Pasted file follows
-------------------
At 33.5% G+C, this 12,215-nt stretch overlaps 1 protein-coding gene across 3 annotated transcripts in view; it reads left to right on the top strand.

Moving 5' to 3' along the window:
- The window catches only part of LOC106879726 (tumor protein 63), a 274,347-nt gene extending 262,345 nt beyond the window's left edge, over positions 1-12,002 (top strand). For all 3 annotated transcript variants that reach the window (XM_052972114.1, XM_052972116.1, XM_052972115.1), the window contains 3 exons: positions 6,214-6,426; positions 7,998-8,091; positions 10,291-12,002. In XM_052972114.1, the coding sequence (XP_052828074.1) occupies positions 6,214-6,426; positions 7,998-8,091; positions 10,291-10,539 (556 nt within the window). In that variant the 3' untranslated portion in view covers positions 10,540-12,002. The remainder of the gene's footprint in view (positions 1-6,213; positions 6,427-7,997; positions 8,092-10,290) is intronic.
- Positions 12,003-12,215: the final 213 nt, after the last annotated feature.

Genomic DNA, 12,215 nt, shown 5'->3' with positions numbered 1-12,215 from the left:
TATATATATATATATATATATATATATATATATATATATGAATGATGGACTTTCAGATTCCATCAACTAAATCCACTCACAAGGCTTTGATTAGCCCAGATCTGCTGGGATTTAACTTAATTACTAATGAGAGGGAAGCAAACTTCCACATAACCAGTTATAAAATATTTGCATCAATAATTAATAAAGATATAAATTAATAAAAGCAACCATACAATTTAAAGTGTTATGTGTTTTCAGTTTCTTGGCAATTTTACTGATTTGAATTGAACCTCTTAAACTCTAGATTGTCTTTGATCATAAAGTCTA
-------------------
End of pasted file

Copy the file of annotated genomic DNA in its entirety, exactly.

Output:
At 33.5% G+C, this 12,215-nt stretch overlaps 1 protein-coding gene across 3 annotated transcripts in view; it reads left to right on the top strand.

Moving 5' to 3' along the window:
- The window catches only part of LOC106879726 (tumor protein 63), a 274,347-nt gene extending 262,345 nt beyond the window's left edge, over positions 1-12,002 (top strand). For all 3 annotated transcript variants that reach the window (XM_052972114.1, XM_052972116.1, XM_052972115.1), the window contains 3 exons: positions 6,214-6,426; positions 7,998-8,091; positions 10,291-12,002. In XM_052972114.1, the coding sequence (XP_052828074.1) occupies positions 6,214-6,426; positions 7,998-8,091; positions 10,291-10,539 (556 nt within the window). In that variant the 3' untranslated portion in view covers positions 10,540-12,002. The remainder of the gene's footprint in view (positions 1-6,213; positions 6,427-7,997; positions 8,092-10,290) is intronic.
- Positions 12,003-12,215: the final 213 nt, after the last annotated feature.

Genomic DNA, 12,215 nt, shown 5'->3' with positions numbered 1-12,215 from the left:
TATATATATATATATATATATATATATATATATATATATGAATGATGGACTTTCAGATTCCATCAACTAAATCCACTCACAAGGCTTTGATTAGCCCAGATCTGCTGGGATTTAACTTAATTACTAATGAGAGGGAAGCAAACTTCCACATAACCAGTTATAAAATATTTGCATCAATAATTAATAAAGATATAAATTAATAAAAGCAACCATACAATTTAAAGTGTTATGTGTTTTCAGTTTCTTGGCAATTTTACTGATTTGAATTGAACCTCTTAAACTCTAGATTGTCTTTGATCATAAAGTCTA